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Narratives: an essential tool for evaluating living kidney donations



Narratives: an essential tool for evaluating living kidney donations



Medicine Health Care and Philosophy 15(2): 181-194



Norway's living kidney donation-rate is among the highest in the world (36 per million). According to questionnaire-results, donors enjoy better than average health, presumably due to the strict medical criteria for being allowed to donate and life long medical follow up. However, in recent years international studies have cast doubt on the predominantly positive picture of donors and recipients, particularly regarding psychological aspects of transplantation surgery and donor evalutation. Findings in this study derive from anthropological fieldwork lasting 36 months at three university hospitals in the Oslo-basin. 18 end stage kidney disease patients and their potential donors were recruited opportunistically and interviewed (separately) in three or more semi-structured conversations during the evaluation process and after transplantation. 3 cases are discussed in detail. Notes were transcribed and analysed according to narrative theory. Focus was to explore the content of donors' and recipients' pre- and post-transplantation narratives and to examine whether these accounts warrant a need for more comprehensive psychological assessment than is current practice in Norway. Donor- and recipient-narratives are well suited as a tool to improve living kidney donation-decisions. The material indicates a need to offer psychological care to LKD-partners, before and after transplantation.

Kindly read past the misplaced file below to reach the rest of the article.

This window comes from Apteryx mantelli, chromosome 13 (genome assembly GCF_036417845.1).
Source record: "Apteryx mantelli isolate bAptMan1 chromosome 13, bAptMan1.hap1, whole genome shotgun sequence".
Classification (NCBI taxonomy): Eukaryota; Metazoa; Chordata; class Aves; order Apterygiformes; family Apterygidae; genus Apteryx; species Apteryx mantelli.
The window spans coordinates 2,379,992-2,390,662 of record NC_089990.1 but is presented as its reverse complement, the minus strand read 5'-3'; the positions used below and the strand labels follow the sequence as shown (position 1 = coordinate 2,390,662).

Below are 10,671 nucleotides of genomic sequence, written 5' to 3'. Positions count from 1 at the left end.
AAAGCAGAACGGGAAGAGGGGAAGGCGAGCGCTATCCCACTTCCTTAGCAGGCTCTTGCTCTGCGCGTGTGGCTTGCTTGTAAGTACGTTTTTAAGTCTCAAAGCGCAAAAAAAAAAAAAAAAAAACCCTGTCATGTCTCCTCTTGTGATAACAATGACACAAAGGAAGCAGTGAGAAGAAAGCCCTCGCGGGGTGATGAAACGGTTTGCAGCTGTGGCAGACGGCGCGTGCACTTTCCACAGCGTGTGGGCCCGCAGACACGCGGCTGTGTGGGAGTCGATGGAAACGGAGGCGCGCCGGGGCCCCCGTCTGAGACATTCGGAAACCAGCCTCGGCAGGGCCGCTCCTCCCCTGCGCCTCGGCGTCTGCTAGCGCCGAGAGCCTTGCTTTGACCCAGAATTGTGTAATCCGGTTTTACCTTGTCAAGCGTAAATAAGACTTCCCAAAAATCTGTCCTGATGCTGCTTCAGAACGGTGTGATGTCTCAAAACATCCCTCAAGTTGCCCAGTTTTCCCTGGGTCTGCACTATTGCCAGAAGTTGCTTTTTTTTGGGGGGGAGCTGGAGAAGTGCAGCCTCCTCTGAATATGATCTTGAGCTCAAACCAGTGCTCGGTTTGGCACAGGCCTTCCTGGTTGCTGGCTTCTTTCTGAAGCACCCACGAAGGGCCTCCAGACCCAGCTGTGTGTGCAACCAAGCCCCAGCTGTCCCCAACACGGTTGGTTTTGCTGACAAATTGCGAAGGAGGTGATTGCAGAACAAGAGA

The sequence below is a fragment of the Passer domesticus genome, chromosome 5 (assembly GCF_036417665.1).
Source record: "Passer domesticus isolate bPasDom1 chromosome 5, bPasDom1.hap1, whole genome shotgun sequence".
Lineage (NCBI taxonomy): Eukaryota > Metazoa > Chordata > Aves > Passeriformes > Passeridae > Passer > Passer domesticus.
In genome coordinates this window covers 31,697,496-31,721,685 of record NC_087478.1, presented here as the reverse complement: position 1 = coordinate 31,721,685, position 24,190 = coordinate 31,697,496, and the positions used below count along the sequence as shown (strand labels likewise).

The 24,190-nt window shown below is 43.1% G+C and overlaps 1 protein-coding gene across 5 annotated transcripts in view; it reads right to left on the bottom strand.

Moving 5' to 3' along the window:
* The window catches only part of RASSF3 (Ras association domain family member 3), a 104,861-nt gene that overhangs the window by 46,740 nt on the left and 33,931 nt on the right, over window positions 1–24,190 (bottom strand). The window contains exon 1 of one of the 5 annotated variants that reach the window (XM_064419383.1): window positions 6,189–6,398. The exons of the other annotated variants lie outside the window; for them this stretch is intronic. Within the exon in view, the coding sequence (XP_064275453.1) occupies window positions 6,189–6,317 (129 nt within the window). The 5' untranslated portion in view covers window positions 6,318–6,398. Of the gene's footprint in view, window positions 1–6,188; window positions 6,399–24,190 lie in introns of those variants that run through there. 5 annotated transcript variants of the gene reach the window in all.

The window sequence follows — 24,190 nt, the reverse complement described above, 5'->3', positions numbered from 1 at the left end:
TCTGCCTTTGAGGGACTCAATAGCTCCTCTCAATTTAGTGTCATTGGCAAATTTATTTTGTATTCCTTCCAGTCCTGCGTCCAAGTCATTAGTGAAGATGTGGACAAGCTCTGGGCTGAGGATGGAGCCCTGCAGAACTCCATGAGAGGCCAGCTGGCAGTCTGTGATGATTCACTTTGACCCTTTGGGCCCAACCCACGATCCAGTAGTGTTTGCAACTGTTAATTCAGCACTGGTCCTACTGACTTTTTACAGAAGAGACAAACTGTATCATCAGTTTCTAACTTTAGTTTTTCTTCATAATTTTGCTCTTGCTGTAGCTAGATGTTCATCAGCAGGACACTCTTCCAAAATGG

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Accession: 036176409

Download citation: RISBibTeXText

PMID: 21826514

DOI: 10.1007/s11019-011-9337-9


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